Sat. Oct 24th, 2020

I want you to imagine a 9-year-old boy approaches his mother and asks, “When are we going to have to move out of our house?” The mother is completely stunned. She is a bit amused (as parents often are amused by the questions of their children). Then she begins to wonder where the boy got this…is there fire from where this smoke is coming? “What are you talking about? We aren’t going to have to move out of our house. Where did you get this idea?” “Well,” the boy explains, “Tommy’s mom and dad couldn’t pay for their house and now they have to leave.” The mother, somewhat relieved says “Oh honey, daddy and mommy are not going to let that happen!”
This article is not about families struggling to pay bills. Rather it is about the culture within some parts of the Church that allowed sex-abuse to be covered up.
I am so glad I live in Mobile, Alabama. In the state of Alabama Catholics comprise less than 10 percent of the population. Historically, being Catholic in Alabama has been a challenge culturally. We certainly don’t live in a culture where our priests and Archbishop have great influence and respect in the culture at large. Our clergy are not viewed as figures almost larger than life. Our clergy are scrutinized here in a way they may not be in areas with a larger Catholic population.
In other parts of our country, and in other parts of the world the clergy are larger than life. In rare instances this has led to a culture where vile things happened and then were covered up. This is a problem that the Church must address in a meaningful and concrete way. But, my dear brothers and sisters here in Alabama, don’t mistake this call for changes with a problem here in Alabama. We have wonderful priests; pray for them! We have wonderful seminarians; pray for them and ask the Lord to send more of them into The Vineyard! We have a wonderful Archbishop who has a history of being transparent when it comes to dealing with sexual abuse.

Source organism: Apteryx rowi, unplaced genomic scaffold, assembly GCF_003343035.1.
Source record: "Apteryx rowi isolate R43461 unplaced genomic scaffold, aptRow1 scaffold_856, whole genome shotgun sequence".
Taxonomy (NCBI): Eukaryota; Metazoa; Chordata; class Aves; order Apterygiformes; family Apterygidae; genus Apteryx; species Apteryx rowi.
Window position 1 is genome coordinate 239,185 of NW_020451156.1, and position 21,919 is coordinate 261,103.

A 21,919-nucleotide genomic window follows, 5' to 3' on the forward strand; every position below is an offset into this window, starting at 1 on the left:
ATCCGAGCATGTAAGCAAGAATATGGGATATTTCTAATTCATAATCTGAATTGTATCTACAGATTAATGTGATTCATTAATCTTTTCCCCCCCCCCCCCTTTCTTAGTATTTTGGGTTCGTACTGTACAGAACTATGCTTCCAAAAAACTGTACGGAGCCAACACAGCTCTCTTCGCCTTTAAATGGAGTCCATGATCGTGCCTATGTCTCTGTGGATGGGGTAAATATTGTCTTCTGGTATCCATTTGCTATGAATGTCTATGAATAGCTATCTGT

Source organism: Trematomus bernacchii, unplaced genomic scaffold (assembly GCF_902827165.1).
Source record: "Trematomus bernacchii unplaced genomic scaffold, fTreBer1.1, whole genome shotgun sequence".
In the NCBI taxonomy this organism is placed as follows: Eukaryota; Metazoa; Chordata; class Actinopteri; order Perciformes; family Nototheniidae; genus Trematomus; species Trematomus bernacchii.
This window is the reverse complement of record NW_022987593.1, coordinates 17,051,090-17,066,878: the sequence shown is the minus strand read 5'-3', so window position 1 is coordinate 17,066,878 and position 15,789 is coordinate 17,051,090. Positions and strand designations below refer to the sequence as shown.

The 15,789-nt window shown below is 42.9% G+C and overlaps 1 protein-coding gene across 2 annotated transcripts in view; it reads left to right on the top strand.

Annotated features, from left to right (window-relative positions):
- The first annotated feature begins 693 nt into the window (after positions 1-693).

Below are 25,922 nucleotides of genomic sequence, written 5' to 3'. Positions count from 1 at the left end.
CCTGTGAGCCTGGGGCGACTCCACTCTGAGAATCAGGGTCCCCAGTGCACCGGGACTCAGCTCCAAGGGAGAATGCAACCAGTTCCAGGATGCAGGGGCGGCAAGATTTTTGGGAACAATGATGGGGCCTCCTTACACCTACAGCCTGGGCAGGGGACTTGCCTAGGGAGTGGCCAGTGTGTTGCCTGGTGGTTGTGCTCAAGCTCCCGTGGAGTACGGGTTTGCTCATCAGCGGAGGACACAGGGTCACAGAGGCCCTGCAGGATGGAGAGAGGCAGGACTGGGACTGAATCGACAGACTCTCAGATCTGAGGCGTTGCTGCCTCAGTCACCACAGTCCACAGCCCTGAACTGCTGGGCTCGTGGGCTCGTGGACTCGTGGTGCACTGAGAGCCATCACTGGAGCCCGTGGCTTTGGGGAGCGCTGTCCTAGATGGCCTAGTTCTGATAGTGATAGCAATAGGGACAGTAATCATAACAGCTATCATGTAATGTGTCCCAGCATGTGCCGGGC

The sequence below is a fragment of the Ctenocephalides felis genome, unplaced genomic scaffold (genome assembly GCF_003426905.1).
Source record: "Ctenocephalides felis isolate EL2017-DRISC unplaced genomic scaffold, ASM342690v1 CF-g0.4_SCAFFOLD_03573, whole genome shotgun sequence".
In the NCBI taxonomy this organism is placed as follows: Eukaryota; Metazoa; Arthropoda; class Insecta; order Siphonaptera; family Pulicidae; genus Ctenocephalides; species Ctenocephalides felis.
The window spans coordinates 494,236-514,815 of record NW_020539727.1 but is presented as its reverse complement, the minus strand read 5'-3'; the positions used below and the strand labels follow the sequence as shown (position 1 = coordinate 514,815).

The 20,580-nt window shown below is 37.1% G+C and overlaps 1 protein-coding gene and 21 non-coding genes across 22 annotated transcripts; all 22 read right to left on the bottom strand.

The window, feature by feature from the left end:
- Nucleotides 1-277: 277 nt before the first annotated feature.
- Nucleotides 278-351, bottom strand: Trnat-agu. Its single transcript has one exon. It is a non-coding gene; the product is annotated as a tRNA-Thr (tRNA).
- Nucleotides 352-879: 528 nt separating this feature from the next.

I am not saying there isn’t a problem. Clearly these is. I am not saying that no abuse ever occurred here. It did. I am not saying that abuse will never happen here again. It may. But, I don’t think we have the clerical culture that exists elsewhere that allows for a lack of transparency. Let us not then, fret over a problem that is not plaguing us. When a body is sick it needs treatment. Let’s not operate on the shoulder or worry about the shoulder when the issue is an appendicitis.
— Pat Arensberg is the Director of the Office for Evangelization and Family Life. Email him at
For more information concerning the events of this office, visit us at

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